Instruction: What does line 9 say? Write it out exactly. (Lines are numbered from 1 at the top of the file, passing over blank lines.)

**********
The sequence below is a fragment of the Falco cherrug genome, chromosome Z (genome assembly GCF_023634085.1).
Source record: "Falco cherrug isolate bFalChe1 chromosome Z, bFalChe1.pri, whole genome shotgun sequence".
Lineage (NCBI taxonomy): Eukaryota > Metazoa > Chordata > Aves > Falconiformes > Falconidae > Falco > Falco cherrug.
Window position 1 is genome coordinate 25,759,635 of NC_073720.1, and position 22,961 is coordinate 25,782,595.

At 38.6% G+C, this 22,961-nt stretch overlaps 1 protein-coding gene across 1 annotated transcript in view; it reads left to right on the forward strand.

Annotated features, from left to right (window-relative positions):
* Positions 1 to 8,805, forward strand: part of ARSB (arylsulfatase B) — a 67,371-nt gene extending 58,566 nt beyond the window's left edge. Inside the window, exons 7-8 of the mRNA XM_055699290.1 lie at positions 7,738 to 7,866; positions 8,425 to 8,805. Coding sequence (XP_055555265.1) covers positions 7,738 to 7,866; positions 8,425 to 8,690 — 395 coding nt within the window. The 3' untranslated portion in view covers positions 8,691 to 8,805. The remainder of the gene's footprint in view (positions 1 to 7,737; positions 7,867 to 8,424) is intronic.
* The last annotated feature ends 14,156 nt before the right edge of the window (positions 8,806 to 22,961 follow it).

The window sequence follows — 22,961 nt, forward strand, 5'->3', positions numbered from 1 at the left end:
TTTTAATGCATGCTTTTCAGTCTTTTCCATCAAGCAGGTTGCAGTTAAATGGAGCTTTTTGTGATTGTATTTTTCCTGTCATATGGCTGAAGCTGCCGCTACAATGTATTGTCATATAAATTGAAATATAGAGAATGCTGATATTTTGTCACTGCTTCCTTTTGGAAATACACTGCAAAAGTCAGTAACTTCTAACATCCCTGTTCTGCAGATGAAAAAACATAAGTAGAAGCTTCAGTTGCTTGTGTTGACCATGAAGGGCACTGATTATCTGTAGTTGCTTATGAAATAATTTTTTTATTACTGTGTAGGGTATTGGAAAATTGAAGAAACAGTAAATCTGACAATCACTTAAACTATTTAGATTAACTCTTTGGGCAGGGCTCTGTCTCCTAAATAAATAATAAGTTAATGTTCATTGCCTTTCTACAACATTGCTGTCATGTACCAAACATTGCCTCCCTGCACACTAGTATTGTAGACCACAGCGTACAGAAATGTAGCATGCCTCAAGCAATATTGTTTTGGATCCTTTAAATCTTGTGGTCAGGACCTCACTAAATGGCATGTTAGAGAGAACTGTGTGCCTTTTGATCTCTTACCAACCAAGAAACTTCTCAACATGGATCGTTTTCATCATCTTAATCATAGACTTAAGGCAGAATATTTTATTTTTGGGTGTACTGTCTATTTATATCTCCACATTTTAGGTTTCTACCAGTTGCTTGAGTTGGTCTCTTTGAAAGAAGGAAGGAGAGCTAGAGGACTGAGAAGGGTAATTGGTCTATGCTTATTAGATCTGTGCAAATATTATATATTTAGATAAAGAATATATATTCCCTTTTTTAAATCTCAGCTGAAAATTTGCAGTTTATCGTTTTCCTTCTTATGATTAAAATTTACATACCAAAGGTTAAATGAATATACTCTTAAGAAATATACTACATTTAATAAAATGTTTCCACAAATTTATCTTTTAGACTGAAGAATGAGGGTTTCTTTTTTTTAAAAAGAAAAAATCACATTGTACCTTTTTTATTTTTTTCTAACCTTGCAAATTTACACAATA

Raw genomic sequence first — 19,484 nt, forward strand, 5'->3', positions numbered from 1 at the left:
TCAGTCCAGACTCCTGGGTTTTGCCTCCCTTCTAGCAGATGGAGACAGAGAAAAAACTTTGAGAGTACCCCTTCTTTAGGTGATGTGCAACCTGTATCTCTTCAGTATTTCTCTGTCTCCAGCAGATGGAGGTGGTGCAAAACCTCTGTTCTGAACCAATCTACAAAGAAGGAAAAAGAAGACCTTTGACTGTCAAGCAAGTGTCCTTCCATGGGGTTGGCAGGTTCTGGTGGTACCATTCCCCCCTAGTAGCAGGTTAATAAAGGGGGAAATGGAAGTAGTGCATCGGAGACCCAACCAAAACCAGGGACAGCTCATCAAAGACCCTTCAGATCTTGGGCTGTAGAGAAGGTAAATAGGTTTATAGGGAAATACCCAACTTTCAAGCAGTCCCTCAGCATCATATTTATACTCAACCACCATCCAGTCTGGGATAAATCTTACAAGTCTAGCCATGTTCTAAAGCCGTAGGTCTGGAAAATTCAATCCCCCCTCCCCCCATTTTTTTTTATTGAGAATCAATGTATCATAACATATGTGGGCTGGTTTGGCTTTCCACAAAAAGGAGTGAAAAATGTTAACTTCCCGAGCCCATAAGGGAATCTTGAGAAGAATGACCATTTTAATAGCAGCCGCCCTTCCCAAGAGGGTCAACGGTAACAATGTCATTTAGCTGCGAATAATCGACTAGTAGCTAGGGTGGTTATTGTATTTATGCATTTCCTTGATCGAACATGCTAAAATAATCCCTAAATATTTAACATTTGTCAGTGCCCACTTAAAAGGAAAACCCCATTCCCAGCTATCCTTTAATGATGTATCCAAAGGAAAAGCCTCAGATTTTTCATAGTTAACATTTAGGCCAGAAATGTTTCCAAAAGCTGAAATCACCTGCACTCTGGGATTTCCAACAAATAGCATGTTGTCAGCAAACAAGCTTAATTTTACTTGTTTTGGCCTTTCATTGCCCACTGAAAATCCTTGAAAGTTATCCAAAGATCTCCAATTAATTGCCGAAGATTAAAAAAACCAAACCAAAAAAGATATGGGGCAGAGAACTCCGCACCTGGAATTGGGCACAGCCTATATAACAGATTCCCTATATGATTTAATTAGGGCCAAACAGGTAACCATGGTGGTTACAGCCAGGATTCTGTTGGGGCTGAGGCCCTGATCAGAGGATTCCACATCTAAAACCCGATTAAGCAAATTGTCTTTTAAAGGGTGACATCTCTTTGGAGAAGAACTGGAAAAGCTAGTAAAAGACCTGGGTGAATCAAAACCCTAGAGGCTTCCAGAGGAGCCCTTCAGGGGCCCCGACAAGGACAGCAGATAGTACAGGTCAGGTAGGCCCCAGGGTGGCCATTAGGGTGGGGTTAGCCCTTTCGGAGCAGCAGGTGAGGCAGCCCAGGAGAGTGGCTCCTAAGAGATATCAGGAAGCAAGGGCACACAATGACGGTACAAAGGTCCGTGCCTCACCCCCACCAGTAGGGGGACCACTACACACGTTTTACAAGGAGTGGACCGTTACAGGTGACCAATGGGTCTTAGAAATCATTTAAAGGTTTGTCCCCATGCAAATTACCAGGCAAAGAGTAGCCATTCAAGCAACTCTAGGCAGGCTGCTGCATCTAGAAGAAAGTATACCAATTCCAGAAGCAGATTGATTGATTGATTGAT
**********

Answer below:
The window sequence follows — 22,961 nt, forward strand, 5'->3', positions numbered from 1 at the left end: